509 U.S. 602 (1993).
A United States Supreme Court opinion in which the Court reviewed for the first time the issue of whether the constitutional limitations of the Excessive Fines Clause of the Eighth Amendment should be applied to in rem civil forfeitures — specifically, drug-related forfeitures of property authorized under 21 U.S.C. §§ 881(a)(4) and (a)(7).
The majority, guided by Justice Blackmun, held that a civil forfeiture amounted to a punishment by the sovereign and, thus, fell within the confines of the Excessive Fines Clause. The Court condemned the dichotomy between civil and criminal remedies and focused instead of the punitive character of the civil forfeiture.
The Court began with an historical analysis of the Eighth Amendment. The amendment was adopted to place a limitation on government’s punitive power. The United States argued that the Eighth Amendment was only applicable to actions which “would have been recognized as a criminal punishment at the time the Eighth Amendment was adopted.” The United States argued further that forfeiture of property was not considered criminal punishment and, thus, the Eighth Amendment was not applicable. The majority rejected the prosecution’s interpretation of the Eighth Amendment for two reasons.
First, the majority acknowledged that the Eighth Amendment contains no express provision limiting its application to criminal actions. The Court assumed that in drafting the Bill of Rights, the Framers were aware of this distinction because the Self-Incrimination Clause of the Fifth Amendment expressly provides: “No person . . . shall be compelled in any criminal case to be a witness against himself.” Likewise, the Constitution explicitly confines the operation of the Sixth Amendment to “criminal prosecutions.” The Eighth Amendment, however, contains no such language regarding criminal proceedings. The Court opined that history does not justify imposing a limitation on the Eighth Amendment solely to criminal actions.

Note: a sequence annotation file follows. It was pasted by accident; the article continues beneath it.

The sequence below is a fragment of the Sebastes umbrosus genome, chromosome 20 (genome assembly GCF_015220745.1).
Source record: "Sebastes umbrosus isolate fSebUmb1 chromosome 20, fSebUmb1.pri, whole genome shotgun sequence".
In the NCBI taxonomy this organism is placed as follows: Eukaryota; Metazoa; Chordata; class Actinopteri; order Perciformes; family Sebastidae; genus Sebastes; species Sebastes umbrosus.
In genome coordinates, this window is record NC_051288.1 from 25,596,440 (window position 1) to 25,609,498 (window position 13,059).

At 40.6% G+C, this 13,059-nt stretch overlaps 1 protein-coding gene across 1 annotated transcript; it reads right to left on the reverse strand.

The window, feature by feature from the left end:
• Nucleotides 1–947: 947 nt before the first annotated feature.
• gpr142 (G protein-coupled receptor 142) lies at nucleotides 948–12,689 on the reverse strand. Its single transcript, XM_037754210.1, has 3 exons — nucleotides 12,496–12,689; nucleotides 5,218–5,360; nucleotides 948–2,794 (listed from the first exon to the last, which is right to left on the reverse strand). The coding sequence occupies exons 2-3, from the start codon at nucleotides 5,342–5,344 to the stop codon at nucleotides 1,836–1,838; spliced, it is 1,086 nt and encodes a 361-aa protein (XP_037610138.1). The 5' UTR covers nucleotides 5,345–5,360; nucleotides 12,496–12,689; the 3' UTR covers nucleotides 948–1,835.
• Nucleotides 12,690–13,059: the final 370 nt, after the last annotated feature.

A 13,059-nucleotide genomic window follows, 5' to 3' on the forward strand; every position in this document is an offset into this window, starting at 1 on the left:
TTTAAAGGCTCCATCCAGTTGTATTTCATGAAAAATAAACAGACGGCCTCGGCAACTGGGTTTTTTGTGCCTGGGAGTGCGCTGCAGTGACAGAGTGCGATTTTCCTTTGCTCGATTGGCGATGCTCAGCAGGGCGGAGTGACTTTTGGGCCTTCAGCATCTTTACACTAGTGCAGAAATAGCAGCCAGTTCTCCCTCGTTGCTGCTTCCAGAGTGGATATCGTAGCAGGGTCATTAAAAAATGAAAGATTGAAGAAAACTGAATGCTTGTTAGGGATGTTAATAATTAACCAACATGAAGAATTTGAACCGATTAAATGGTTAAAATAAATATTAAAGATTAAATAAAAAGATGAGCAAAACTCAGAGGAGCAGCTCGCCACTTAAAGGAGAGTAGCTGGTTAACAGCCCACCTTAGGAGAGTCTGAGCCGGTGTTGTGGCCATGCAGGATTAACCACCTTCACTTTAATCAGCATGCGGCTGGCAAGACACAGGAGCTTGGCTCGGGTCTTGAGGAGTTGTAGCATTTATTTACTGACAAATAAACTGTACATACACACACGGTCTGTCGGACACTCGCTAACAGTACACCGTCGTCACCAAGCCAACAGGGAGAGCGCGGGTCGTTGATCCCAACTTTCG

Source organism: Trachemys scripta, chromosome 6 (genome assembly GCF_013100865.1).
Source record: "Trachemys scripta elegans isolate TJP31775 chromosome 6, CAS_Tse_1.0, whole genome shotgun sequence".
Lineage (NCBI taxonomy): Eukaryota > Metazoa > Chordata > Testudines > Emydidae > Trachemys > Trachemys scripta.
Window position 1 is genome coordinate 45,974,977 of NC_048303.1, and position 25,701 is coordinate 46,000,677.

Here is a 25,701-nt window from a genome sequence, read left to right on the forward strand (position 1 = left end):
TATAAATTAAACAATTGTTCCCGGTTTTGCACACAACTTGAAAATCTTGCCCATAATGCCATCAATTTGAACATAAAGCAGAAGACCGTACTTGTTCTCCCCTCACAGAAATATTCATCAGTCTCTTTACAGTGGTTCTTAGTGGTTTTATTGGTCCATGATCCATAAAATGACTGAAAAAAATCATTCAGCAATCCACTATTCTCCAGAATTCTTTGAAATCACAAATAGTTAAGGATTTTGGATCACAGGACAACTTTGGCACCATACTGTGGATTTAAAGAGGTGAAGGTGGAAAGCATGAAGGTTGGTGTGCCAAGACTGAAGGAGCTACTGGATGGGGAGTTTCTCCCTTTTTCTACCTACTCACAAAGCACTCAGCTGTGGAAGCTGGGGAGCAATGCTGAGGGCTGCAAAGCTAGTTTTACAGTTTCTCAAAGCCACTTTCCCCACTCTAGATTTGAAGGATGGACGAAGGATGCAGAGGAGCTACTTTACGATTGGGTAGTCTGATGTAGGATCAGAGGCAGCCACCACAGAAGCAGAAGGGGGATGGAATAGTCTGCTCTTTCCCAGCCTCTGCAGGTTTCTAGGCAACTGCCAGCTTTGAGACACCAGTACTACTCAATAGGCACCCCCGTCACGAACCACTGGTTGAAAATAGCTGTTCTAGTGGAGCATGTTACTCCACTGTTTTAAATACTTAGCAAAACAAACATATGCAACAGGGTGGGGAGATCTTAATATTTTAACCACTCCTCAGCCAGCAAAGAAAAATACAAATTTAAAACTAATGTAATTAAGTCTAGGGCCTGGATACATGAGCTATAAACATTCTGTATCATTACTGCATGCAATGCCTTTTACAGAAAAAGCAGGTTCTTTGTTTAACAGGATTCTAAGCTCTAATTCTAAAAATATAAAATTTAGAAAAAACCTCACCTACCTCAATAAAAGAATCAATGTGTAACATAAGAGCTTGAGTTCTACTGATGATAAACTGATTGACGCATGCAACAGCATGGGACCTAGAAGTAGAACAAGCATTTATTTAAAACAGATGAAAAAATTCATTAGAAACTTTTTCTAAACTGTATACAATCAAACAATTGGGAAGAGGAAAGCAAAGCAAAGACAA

Second, the Court believed that the theory of punishment passed across the dichotomy between civil and criminal proceedings. Thus, putting aside the criminal/civil distinction, the only relevant inquiry in for the Court was to determine whether forfeiture under 21 U.S.C. ss 881(a)(4) and (a)(7) should be understood as imposing punishment on the defendant.